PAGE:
Hekman, and Elsa T. Chan. “If there’s only one woman in your candidate pool, there’s statistically no chance she’ll be hired.” Harvard Business Review April 26, 2016.

“When there was only one woman or minority candidate in a pool of four finalists, their odds of being hired were statistically zero.

The odds increased dramatically with two women or two minority candidates


Implicit bias is exacerbated by

Evaluator factors:cognitive load (too much on your mind)

stresshurryfatigue, hunger, thirstbelief that one is unbiased (probably false)Evaluation task factors:vague criterialack of structurelack of accountabilitySlide12


Strategies: evaluator conditions

Improve evaluator conditionsLighten workloadProvide drinks and snacks

Make sure dossiers are easy to access and reviewSlide14

Strategies: counteracting bias

Have a member of the diversity committee (DC) available as a consultant on the searchDC member can flag dossiers with potential bias triggers for careful attention

Social identity (gender, race, LGBTQ identity, disability) where disclosed in the dossierMarginalized methods or topicsRationale: implicit bias sometimes functions by leading us not to notice achievementSlide15

Strategies: counteracting bias

Consider anonymizing

materials where feasibleThis must be done carefully (pronouns in letters, etc.)Can ask candidates to anonymize some materialsDC member can assist or verifyNot a cure-all: nature of research or organization membership sometimes suggests social identityBe aware that submitted materials may be affected by biasLetters of recommendationStudent evaluations of teachingSlide16

Strategies: accountability

Create clear criteria and well-structured ratings templates

Formalize your assessment where possible (e.g., with a points system; if you deviate, be clear about why)Justify short list by appeal to criteriaThis strategy helps with implicit bias, rater drift & overemphasis on “fit”Slide17

Getting to the final listSlide18

Initial interviews

Consider forgoing initial (long-list) interviewsInterview situation is not representative of actual job tasksSubmitted materials are most reliable source of info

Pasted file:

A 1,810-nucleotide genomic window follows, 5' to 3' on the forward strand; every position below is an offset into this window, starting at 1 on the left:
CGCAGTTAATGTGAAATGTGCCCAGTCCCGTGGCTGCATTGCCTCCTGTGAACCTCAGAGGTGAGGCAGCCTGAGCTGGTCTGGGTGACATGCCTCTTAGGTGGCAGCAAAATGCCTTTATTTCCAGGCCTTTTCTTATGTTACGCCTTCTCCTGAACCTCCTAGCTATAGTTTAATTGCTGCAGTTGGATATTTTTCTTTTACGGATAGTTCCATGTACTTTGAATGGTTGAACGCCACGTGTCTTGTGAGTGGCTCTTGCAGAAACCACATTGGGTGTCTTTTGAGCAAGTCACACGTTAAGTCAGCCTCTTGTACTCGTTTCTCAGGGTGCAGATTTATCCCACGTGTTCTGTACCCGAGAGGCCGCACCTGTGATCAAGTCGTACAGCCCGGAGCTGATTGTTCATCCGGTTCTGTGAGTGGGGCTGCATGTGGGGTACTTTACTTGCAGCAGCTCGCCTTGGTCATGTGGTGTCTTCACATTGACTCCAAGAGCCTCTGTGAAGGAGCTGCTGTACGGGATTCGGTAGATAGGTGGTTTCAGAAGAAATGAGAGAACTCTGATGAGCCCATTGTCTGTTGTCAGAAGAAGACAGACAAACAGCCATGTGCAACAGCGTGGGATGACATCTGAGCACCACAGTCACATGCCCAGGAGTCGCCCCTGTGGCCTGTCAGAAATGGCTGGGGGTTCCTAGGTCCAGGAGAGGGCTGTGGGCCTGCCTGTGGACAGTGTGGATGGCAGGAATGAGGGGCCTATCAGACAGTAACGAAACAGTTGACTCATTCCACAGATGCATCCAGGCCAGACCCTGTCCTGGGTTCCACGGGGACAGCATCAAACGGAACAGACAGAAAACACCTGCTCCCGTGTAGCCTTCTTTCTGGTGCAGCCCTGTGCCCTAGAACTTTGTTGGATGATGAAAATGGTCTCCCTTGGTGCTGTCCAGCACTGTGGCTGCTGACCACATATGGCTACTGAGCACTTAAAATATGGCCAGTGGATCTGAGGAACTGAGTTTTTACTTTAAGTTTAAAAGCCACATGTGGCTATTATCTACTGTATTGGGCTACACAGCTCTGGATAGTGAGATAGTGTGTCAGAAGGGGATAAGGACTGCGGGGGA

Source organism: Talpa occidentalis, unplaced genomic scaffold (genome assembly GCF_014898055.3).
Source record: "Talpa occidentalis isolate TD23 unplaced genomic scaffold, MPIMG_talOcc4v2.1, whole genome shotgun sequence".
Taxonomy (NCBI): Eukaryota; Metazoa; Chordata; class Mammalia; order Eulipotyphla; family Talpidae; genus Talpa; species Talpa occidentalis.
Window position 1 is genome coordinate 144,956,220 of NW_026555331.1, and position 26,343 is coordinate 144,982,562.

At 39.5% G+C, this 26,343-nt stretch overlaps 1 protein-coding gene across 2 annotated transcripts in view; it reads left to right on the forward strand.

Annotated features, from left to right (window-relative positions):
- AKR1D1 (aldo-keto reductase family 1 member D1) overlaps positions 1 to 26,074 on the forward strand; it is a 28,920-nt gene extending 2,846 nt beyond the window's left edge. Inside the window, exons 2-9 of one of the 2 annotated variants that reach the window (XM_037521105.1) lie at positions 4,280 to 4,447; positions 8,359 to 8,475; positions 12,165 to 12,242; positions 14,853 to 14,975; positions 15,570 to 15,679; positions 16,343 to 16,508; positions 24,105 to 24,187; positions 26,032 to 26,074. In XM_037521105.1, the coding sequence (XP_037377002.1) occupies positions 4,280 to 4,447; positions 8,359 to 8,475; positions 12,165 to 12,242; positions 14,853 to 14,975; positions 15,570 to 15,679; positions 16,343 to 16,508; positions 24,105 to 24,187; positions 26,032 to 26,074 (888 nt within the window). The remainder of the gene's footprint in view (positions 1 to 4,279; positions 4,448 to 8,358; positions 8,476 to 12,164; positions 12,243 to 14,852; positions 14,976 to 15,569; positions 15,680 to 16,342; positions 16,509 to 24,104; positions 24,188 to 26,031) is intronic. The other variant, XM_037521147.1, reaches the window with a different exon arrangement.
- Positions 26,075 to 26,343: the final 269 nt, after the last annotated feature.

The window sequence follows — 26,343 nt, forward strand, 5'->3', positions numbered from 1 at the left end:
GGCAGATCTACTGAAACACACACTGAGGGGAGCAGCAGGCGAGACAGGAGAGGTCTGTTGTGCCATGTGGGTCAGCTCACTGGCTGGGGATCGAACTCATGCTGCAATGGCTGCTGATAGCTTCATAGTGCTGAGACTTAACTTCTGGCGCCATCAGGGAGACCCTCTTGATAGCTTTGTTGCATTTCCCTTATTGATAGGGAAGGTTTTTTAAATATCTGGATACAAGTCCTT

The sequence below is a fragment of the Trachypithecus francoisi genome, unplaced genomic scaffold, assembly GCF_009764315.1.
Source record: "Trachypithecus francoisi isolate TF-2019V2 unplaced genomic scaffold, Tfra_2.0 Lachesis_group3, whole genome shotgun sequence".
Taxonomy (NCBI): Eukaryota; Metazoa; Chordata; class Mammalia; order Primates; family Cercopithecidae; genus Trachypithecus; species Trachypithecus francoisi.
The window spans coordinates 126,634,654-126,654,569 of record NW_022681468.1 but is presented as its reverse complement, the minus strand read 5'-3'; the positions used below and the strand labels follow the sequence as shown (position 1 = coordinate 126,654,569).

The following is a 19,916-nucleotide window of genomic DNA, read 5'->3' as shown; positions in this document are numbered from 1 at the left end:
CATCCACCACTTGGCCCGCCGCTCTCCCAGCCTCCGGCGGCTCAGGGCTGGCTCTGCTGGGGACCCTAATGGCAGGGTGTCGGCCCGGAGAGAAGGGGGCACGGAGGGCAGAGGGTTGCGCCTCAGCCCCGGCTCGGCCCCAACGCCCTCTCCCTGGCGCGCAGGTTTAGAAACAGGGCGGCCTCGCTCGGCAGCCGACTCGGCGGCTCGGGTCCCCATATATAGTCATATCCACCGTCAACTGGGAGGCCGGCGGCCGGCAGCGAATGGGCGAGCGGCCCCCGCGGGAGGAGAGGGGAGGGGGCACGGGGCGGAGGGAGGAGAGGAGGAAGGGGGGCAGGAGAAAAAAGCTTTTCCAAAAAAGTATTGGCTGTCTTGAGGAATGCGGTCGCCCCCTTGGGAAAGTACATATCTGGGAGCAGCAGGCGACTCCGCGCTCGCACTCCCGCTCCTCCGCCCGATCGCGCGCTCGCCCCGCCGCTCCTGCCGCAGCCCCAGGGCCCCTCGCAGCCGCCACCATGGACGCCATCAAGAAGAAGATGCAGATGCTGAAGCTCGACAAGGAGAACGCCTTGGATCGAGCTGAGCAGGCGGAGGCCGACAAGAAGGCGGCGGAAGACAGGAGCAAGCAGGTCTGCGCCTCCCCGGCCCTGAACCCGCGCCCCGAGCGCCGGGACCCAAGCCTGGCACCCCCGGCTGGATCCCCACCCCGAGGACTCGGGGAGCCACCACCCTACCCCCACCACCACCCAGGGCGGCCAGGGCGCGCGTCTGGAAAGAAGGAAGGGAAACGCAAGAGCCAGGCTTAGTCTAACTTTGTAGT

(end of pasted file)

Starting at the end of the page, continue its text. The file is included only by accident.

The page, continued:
Vividness of interview swamps more reliable infoTime and energy is better spent looking more carefully at candidate materialsSlide19

Initial interviews

If you decide to interview:Provide questions in advanceAsk same questions of all candidates

Provide consistent interviewing conditionsInterviewer behavior affects performanceRank-order candidates prior to interviewIf you change your ranking, be clear about whyWhat new info did you get that is relevant to criteria?Slide20

Final thoughts about the Matthew Effect

Access to opportunities is facilitated by privilege (race, gender, economic class, etc.)These opportunities tend to snowball

careful mentorship in undergrad  top-ranked graduate school  invitation to co-author  cushy post-doc  three publicationsSlide21

Experiment on which student queries receive responses

Milkman, Katherine L.,

Modupe Akinola, and Dolly Chugh. "What happens before? A field experiment exploring how pay and representation differentially shape bias on the pathway into organizations." Journal of Applied Psychology 100, no. 6 (2015): 1678.

Queries from women and students of color are far more likely to be ignored, and requests for meetings more likely denied. The effect is worse in disciplines where pay is higher.

Discrimination was just as bad in fields with higher ratios of women and faculty of color.Slide22

Final thoughts about the Matthew Effect

As you design criteria, look for ways of assessing merit that do not simply codify the results of privilegeOne publication that challenges traditional assumptions, published during a 4/4 teaching load, v. three conventional publications published during a teaching-free post-doc…